You have eight senses.
You are probably surprised to learn that you have eight senses. Though in truth, you have more than eight senses, nonetheless for today we are just going to stick to eight for the purposes of understanding your brain and body, sensory sensitivity and sensory overload.
Here is a list of the eight:
- Visual sense
- Auditory sense
- Olfactory sense
- Gustatory sense
- Tactile sense
- Vestibular sense
- Proprioception sense
- Interoception sense
Also, here are all the words that you might see describing each sense.
Visual: vision, see, sight, eyes, seeing, looking
Auditory: hear, hearing, ears, listening
Olfactory: smell, scent, nose
Tactile: touch, feel, skin
Gustatory: taste, mouth
Vestibular: balance, head movement, inner ear
Proprioception: muscles, joints, body movement, moving, moving in space, movement, proprioceptive
Interoception: internal body sense, internal organs, breathe, breathing, hunger, thirst, toilet, toileting, interoceptive
Sensory differences in the eight senses.
Your senses tell your brain about what your body is experiencing. Moreover, some people have differences in how one or more of their senses work, compared to most other people. Consequently, for people with sensory disorders, they look for events, places, products, and services that are sensory-friendly.
Let’s go through the senses for examples of how your sensory system might work with a difference, or in a way that is a problem.
First, let’s review vision and sight.
While wearing glasses may mean that you have a difference in your vision. For most people who require corrective lenses, glasses or contacts take care of the problem.
But for some people with differences in their sense of vision, corrective lenses may not solve the problem. They may have low vision. Some people are bothered by bright lights. Flickering lights. Flashing lights.
These are examples of why someone might look for a sensory-friendly environment with lower and less lighting.
As well, you also might see people who wear sunglasses indoors. Or even when it is a cloudy day. Furthermore, people may tell you they do not like being in places that are crowded and cluttered because their sense of vision becomes overwhelmed.
Second, let’s explore hearing.
More and more you see people wearing noise-canceling headphones and even earmuffs to block out sound.
Some people are easily startled by loud sounds. On the other hand, some people are bothered by background noise, like music playing on overhead speakers. Similarly, simply the din of a crowded, busy place is bothersome.
People with hearing loss, even people who wear hearing aids may have difficulty when there is a lot of ambient noise.
Though many people are bothered by sudden noises, even if they are not unduly loud.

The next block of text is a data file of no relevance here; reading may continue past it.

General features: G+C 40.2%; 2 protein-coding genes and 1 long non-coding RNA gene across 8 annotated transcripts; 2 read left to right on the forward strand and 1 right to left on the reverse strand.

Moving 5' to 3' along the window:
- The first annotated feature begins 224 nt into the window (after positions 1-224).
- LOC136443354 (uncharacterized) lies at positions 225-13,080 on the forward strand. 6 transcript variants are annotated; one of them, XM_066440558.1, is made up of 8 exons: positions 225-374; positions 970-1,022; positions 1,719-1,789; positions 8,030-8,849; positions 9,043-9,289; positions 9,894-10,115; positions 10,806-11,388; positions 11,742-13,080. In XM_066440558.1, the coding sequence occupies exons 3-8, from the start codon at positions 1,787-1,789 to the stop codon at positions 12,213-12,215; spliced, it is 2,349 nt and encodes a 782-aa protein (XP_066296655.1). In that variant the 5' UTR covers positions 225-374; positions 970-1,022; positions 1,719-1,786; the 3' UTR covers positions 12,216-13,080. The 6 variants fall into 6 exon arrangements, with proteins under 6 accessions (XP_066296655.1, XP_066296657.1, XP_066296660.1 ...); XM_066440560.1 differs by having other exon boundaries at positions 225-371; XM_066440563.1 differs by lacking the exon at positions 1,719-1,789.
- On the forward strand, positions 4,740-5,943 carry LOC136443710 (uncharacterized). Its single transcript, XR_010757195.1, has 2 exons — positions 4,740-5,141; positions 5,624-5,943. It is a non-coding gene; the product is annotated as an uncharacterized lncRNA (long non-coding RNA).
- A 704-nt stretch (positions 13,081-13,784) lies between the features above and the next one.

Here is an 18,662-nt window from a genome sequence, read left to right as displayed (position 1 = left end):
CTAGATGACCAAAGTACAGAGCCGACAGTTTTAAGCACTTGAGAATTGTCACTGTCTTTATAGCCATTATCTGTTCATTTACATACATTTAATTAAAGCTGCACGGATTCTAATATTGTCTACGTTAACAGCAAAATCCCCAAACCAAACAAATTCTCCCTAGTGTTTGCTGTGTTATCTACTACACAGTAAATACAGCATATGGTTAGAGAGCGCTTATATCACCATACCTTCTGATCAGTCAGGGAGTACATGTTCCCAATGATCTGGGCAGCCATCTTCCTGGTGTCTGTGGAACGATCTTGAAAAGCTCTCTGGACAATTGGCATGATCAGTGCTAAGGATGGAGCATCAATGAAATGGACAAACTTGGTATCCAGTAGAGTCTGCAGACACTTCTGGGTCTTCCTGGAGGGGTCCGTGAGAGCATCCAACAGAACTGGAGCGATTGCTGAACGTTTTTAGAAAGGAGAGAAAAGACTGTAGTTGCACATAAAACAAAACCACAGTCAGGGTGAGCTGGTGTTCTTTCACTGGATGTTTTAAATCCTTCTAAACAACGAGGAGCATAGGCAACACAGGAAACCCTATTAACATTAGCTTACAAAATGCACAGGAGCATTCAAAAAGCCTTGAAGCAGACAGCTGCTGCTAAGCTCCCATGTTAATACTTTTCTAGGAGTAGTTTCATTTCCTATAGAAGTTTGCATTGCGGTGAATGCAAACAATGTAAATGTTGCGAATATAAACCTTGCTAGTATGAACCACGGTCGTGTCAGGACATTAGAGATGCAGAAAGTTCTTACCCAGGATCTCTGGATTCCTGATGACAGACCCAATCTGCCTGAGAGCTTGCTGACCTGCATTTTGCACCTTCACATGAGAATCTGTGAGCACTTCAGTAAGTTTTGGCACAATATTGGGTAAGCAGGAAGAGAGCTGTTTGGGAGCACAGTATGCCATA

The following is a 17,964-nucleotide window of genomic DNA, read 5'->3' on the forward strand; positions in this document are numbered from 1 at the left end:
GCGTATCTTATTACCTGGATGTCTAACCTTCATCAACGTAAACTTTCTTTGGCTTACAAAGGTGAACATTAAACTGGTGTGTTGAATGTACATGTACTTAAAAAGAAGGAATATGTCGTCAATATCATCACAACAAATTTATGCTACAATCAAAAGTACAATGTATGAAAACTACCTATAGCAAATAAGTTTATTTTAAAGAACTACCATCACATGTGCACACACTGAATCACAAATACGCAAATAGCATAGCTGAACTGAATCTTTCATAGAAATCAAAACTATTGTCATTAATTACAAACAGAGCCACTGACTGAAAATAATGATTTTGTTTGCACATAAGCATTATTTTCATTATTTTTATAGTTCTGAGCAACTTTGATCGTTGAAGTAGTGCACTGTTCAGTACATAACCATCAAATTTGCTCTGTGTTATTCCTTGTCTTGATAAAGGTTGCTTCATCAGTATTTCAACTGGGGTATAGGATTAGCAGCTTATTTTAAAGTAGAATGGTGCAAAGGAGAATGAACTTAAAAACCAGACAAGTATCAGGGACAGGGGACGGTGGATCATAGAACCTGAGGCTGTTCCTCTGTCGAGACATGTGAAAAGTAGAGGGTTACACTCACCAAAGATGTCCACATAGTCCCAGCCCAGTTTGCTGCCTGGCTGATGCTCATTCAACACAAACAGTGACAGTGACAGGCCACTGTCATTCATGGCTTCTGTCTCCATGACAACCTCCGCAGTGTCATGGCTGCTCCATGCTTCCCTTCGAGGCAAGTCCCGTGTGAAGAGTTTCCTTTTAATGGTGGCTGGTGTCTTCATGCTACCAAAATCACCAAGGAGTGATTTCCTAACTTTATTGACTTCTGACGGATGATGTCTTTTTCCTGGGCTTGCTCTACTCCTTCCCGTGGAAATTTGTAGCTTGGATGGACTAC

Third, read about sensitivity to smell.
Ever meet someone who cannot stand to have scented candles in their house. Maybe you know someone who is bothered by perfumes. For some people, scents and smells can cause asthma attacks.
For other people, their sense of smell is so acute that they are bothered by things you don’t even register.
Smells are not limited to diffusers or sprays, even the smell of certain foods can be a challenge and make people feel ill.
Forth, is something tasty or not?
Know someone who likes bland food? As an occupational therapist who worked with children for many years, I call this the beige diet. Some children with sensory processing disorders only ate beige food. Think bread, chicken fingers, fries, cereal.
For some people, not just children, they simply cannot tolerate spicy food. Or the taste of very specific foods bothers them.
Fifth, what about tactile sensitivity?
Know someone who cuts the tags off all their clothes? Maybe you’ve even heard of sensory-friendly clothing.
Or possibly you don’t like wool sweaters yourself because they are scratchy.
Sometimes seams in socks are bothersome.
For other people, they do not like being hugged or touched a lot.
Sixth, your vestibular sense.
Vestibular sounds like a big word. But it just means your sense of balance.
You use this sense all the time, even just sitting up. You use it too when you move. Especially when you move your head. So you use your sense of balance when you sit, walk, stand, dance or climb.
And your balance can be challenged if you are in a moving vehicle. Such as a car, bus, train, boat or plane. Some people are more susceptible to motion sickness. That means there is a difference in their vestibular sense.
People who are afraid of heights have a sense of balance that is more acute too.
Seventh, proprioception tells you how you are moving.
Proprioception is another big word, it means your sense of muscle and joints.
It tells you where and how your body is moving. It tells you what your arms and legs and trunk and neck are doing.
If you close your eyes, you can still touch your nose with a finger. That is because your sense of proprioception tells your should, arm, hand, and finger exactly how much to move to reach your nose. You don’t see it move, you don’t hear it move and you only feel it when your finger makes contact.
Some people like moving a lot, some people do not like moving at all.
Eighth, a new word, interoception.
Interoception is likely a new word to you. It is a sense that is being newly described in recent years. Although it isn’t really new!
It is your internal body sense from your organs. Telling you about your breathing, if you are hungry or thirsty. It also tells you when you have to go to the bathroom.
For some people, they have difficulty recognizing these signals from their body.
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